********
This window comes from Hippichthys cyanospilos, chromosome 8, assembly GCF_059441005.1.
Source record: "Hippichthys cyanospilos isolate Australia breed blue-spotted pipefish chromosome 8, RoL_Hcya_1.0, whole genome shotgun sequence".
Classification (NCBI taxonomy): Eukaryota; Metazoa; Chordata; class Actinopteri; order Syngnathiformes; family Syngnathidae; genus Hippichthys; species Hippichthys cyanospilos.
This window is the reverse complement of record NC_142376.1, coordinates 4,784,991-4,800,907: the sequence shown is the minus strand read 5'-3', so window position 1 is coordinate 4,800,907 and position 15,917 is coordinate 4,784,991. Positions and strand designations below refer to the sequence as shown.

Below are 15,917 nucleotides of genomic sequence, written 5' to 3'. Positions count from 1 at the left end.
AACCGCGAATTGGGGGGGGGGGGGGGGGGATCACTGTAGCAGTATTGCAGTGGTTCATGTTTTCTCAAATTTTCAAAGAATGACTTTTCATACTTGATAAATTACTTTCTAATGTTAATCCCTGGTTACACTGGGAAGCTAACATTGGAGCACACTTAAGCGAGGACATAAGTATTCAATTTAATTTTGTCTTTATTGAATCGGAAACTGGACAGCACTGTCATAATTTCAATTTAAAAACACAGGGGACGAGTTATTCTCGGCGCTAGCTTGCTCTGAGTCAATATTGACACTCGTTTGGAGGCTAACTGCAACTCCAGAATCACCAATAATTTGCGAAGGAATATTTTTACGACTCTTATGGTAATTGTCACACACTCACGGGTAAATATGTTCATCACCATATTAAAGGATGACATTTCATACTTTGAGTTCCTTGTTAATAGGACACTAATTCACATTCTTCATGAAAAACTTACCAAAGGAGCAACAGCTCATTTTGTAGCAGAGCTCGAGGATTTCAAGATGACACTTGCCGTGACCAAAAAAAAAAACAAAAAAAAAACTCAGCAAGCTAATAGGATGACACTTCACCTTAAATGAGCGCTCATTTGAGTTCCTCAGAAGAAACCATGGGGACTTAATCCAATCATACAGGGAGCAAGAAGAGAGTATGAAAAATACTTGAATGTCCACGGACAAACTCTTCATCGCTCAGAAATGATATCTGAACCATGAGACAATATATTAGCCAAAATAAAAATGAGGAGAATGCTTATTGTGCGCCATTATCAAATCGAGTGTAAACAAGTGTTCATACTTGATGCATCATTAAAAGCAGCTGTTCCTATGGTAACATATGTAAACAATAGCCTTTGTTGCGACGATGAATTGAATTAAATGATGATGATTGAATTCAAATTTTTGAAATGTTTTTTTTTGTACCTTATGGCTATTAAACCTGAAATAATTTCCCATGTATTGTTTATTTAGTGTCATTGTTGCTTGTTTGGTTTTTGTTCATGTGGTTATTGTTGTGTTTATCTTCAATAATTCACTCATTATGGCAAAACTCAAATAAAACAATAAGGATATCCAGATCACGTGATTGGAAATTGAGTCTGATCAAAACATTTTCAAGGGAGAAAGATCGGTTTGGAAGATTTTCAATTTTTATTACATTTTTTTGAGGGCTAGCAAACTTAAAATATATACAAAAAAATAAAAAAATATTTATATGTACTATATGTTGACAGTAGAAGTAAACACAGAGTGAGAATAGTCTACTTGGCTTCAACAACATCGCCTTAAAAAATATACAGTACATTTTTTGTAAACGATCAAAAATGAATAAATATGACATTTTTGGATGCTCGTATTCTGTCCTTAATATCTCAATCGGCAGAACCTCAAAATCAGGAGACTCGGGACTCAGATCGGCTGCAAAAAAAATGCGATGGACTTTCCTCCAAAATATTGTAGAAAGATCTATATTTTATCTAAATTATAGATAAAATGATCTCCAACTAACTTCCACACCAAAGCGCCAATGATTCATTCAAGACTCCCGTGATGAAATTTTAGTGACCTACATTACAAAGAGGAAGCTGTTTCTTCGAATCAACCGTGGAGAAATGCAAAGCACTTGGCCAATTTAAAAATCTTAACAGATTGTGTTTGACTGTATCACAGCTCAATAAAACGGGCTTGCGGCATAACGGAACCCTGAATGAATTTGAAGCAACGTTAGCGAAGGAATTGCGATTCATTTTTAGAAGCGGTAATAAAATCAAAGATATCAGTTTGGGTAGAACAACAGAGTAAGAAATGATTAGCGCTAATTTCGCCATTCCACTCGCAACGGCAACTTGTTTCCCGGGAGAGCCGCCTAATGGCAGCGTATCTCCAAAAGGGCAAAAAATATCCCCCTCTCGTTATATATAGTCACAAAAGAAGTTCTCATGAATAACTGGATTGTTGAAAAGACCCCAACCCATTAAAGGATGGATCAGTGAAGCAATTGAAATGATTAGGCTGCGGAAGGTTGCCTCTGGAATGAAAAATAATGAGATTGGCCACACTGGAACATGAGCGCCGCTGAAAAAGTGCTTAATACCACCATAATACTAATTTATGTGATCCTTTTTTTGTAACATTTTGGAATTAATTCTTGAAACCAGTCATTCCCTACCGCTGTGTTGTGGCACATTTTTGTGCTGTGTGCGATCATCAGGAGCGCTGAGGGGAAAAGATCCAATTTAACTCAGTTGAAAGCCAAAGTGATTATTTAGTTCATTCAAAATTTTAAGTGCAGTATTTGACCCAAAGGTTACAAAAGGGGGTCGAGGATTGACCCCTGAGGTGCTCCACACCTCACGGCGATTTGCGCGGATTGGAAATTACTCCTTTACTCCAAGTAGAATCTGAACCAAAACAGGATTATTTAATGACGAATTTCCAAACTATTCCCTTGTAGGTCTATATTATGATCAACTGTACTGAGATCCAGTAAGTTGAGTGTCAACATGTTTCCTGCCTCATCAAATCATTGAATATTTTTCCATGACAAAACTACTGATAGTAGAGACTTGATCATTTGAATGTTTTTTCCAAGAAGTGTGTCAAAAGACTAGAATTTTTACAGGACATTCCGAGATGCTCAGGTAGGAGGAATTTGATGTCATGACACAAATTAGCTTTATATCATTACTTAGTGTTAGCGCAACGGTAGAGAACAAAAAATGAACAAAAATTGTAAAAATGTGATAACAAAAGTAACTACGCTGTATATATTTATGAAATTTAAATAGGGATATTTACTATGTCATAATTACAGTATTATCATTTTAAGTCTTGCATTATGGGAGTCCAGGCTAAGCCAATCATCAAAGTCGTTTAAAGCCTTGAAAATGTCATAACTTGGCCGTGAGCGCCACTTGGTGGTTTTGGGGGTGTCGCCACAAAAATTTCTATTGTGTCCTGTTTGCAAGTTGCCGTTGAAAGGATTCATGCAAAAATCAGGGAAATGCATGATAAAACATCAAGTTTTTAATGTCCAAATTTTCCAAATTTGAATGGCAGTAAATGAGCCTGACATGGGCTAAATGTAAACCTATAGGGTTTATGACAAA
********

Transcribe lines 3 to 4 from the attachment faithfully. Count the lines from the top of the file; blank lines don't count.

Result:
Classification (NCBI taxonomy): Eukaryota; Metazoa; Chordata; class Actinopteri; order Syngnathiformes; family Syngnathidae; genus Hippichthys; species Hippichthys cyanospilos.
This window is the reverse complement of record NC_142376.1, coordinates 4,784,991-4,800,907: the sequence shown is the minus strand read 5'-3', so window position 1 is coordinate 4,800,907 and position 15,917 is coordinate 4,784,991. Positions and strand designations below refer to the sequence as shown.